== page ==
Lightnin’ Hopkins was born in Centerville, Texas….and as a child was immersed in the sounds of the blues…..as he developed a deep appreciation for this music at the age of 8….when he met Blind Lemon Jefferson at a church picnic in Buffalo, Texas. That day, Hopkins felt the blues was “in him”….so he went on to learn from his older (distant) cousin, the country blues singer Alger “Texas” Alexander ….along with another cousin, the Texas electric blues guitarist Frankie Lee Sims….with whom he later recorded. Hopkins began accompanying Jefferson on guitar at informal church gatherings….as Blind Lemon reputedly never let anyone play with him except young Hopkins….whereby Hopkins learned much from Jefferson at these gatherings.
In the mid-1930’s, Hopkins was sent to Houston County Prison Farm for an offense for which is still unknown. In the late 1930’s, he moved to Houston with Alexander in an unsuccessful attempt to break into the music scene there…..whereas by the early 1940’s, he was back in Centerville, working as a farm hand.
Lightnin’ Hopkins took a second shot at Houston in 1946….and while singing on Dowling Street in Houston’s Third Ward….when he was discovered by Lola Anne Cullum of Aladdin Records….which was based in Los Angeles…..as she convinced Hopkins to travel to Los Angeles….where he accompanied the pianist Wilson Smith….as the duo recorded twelve tracks in their first sessions in 1946….when an Aladdin executive decided the pair needed more dynamism in their names and dubbed Hopkins “Lightnin” and Wilson “Thunder”.
Hopkins recorded more sides for Aladdin in 1947…..then he returned to Houston and began recording for Gold Star Records. In the late 1940’s and 1950’s he rarely performed outside Texas….while only occasionally traveling to the Midwest and the East for recording sessions and concert appearances.
It has been estimated that he recorded between eight hundred and a thousand songs in his career. He performed regularly at nightclubs in and around Houston….particularly on Dowling Street….where he had been discovered by Aladdin. He recorded the hit records “T-Model Blues” and “Tim Moore’s Farm” at Sugar Hill Recording Studios in Houston. By the mid- to late 1950’s, his prodigious output of high-quality recordings had gained him a following among African Americans and blues aficionados.
In 1959, the blues researcher Mack McCormick contacted Hopkins, hoping to bring him to the attention of a broader musical audience engaged in the folk revival….as McCormack presented Hopkins to integrated audiences first in Houston and then in California. He made his debut at Carnegie Hall on October 14, 1960 alongside Joan Baez and Pete Seeger….while performing the spiritual “Mary Don’t You Weep”. In 1960, he signed with Tradition Records….and in the recordings which followed included his song “Mojo Hand” in 1960. In 1968, Hopkins recorded the album Free Form Patterns….backed by the rhythm section of the psychedelic rock band of Rocky Erickson and the 13th Floor Elevators. Through the 1960’s and into the 1970’s, he released one or sometimes two albums a year….while touring and playing at major folk music festivals and at folk clubs….while also performing on college campuses in the U.S. and internationally. He toured extensively in the United States….while playing a six-city tour of Japan in 1978.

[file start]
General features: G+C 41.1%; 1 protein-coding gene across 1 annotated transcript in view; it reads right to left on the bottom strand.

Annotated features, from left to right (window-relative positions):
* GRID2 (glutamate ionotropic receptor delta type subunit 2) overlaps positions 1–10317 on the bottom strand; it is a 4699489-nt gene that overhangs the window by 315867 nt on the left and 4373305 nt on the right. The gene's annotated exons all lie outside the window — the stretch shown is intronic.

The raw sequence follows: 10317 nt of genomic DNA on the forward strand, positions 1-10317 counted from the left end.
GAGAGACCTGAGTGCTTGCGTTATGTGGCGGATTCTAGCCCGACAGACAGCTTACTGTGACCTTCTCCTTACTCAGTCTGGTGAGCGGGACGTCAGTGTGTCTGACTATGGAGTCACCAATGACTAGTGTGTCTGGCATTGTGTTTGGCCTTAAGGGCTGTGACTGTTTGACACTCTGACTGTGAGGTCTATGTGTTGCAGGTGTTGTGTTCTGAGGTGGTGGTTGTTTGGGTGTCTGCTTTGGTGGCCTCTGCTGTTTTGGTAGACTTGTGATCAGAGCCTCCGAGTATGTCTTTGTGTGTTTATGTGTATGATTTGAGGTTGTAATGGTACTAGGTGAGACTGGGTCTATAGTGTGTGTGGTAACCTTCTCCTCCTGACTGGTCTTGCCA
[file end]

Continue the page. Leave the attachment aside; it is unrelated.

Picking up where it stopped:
Lightnin’ Hopkins was Houston’s poet-in-residence for 35 years….where he recorded more albums than any other bluesman. Hopkins died of esophageal cancer in Houston on January 30, 1982, at the age of 69…..which was just 3 years after this Austin City Limits performance seen herewith. His obituary in the New York Times described him as “one of the great country blues singers and perhaps the greatest single influence on rock guitar players.” His Gibson J-160e “hollowbox” guitar is on display at the Rock Hall of Fame in Cleveland….while his Guild Starfire guitar is at the National Museum of African American History and Culture in DC, both on loan from the Joe Kessler collection.
Lightnin’ Hopkins is a major piece of American blues guitar history…..which makes this video “pure gold” in our treasure chest of vintage memories….for it is well worth the watch by anyone who loves the blues guitar.